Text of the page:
This is also an opportunity for employers to offer additional trainings to employees, as already required in some jurisdictions like California. Good workplace trainings can help reinforce these corporate values as well as making sure employees know that they should feel comfortable raising such concerns.
The pandemic has especially affected blue collar, service, or low-wage workers, who have often been called into work during the pandemic, while many white collar and more affluent workers have been able to work in relative isolation from home. Could there be legal ramifications to these differences in working conditions and expectations that employers should be working to address?
This is a good question and relates back to many of the concepts we have already discussed. Employers have a legal duty to maintain safe workplaces. Essential workers, be they employees at a grocery store or physicians at a hospital, will necessarily find themselves in a much different work environment than those employees who are able to work from home. Naturally, the legal considerations will differ from group to group. Whereas HR may be most focused on maintaining legally-compliant workplace safety protocols for those employee who are physically present at the worksite, there could be a completely different set of issues related to employees who are teleworking. In my view, the most important thing is to recognize these differences and not apply a uniform approach as an employer.
What is your top piece of legal advice for HR professionals at this time?
Employment law, more so than many other areas of the law, is constantly evolving. At Littler, we have webinars on new legal developments on a near weekly basis. As many of these legal obligations are derived from statute, such rules frequently change. This is true now more than ever. My best advice to HR professionals is to take a targeted approach of identifying where their operations are located and ensuring they have correctly understood the legal obligations in those areas. From there, it is always important to ensure that personnel policies (e.g. employee handbooks) and personnel documents (e.g. onboarding documents) are up to date and modified to reflect the new work environments. Training, as always, continues to remain a cornerstone of legal compliance as well.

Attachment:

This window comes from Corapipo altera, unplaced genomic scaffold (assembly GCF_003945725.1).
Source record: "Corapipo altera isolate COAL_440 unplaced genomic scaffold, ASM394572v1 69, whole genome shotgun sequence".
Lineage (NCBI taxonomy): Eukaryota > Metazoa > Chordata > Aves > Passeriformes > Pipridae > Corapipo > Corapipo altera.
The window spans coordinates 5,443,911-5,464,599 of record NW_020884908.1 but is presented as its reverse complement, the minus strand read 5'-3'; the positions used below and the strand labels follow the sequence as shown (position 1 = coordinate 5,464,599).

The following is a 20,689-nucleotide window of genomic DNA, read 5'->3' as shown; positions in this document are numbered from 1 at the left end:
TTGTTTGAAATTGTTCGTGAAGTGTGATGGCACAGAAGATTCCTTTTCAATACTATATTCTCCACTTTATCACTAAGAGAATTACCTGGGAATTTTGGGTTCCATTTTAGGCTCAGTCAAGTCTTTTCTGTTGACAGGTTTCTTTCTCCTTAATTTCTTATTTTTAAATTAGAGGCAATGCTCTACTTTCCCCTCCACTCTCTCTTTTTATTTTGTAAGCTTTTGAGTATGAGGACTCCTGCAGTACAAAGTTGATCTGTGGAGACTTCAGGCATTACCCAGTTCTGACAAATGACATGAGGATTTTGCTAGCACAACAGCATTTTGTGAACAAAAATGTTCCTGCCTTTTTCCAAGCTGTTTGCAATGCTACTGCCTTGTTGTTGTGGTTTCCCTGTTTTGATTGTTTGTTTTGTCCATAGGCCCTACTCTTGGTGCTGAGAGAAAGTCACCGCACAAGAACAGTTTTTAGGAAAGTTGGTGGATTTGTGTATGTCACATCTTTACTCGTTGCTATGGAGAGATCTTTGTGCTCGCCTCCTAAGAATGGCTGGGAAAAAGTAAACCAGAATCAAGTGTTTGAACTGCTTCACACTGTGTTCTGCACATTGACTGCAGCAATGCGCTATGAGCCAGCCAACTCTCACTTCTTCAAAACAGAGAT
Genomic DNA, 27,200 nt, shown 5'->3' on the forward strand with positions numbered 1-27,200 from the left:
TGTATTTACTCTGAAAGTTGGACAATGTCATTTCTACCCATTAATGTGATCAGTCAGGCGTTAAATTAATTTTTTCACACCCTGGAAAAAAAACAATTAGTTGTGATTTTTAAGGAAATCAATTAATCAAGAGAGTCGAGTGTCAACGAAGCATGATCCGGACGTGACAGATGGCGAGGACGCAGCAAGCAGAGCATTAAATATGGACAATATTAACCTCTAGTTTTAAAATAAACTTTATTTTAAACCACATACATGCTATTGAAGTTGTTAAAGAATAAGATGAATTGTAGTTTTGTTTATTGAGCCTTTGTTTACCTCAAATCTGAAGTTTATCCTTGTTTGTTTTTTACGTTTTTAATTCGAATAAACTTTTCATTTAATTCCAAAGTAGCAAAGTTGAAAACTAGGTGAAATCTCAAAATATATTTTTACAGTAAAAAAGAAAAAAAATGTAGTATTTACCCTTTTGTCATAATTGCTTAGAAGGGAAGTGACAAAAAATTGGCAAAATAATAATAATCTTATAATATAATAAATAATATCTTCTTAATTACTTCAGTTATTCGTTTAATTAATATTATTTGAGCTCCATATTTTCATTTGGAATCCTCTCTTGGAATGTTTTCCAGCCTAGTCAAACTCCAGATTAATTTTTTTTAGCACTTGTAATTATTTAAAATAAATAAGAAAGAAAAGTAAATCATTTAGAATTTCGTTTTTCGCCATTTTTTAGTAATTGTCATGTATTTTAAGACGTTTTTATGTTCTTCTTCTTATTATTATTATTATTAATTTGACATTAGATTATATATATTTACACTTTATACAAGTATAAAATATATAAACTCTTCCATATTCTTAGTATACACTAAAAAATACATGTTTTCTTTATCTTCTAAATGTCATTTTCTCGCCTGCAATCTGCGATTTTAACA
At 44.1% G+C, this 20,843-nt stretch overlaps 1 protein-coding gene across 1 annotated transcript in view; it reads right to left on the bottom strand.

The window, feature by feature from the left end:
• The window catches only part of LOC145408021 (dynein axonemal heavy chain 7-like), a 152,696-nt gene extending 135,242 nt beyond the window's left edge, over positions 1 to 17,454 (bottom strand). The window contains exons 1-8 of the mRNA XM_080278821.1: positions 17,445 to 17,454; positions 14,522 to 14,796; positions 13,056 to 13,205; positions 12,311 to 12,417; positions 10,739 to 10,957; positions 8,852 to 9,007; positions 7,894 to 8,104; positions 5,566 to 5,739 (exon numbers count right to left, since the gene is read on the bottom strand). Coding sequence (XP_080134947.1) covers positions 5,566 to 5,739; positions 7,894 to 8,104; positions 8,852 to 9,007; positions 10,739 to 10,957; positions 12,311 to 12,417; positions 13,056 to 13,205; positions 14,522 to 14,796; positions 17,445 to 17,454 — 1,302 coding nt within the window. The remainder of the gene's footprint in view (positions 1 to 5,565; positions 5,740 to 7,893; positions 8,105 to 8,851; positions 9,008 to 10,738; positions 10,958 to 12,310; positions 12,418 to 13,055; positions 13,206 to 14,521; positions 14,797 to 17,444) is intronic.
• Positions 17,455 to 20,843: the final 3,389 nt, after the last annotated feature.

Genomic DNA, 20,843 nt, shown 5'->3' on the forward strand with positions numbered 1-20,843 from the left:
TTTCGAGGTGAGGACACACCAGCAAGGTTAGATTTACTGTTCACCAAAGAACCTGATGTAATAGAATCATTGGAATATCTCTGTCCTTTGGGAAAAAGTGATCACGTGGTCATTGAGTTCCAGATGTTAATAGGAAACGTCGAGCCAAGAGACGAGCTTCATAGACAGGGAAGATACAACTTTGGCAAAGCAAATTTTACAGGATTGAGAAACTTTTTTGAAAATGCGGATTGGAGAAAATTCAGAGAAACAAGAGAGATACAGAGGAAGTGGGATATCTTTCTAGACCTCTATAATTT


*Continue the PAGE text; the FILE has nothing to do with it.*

One tool that can be helpful is Littler’s COVID-19 resource page for employers. There is a wide array of FAQs, webinars white papers, and other resources available. We also have an email list to which you can subscribe for legal updates, webinar invitations, and other resources.
The responses to these questions are for informational purposes only, and are not intended to substitute for legal advice. Because the COVID-19 situation is dynamic, with new governmental measures each day, employers should consult with counsel for the latest developments and updated guidance on this topic.
The views expressed within this publication are those of the individual authors writing in their individual capacities only—not those of their respective employers. All liability with respect to actions taken or not taken based on the contents of this site are hereby expressly disclaimed. The content on this posting is provided “as is” and no representations are made that the content is error-free.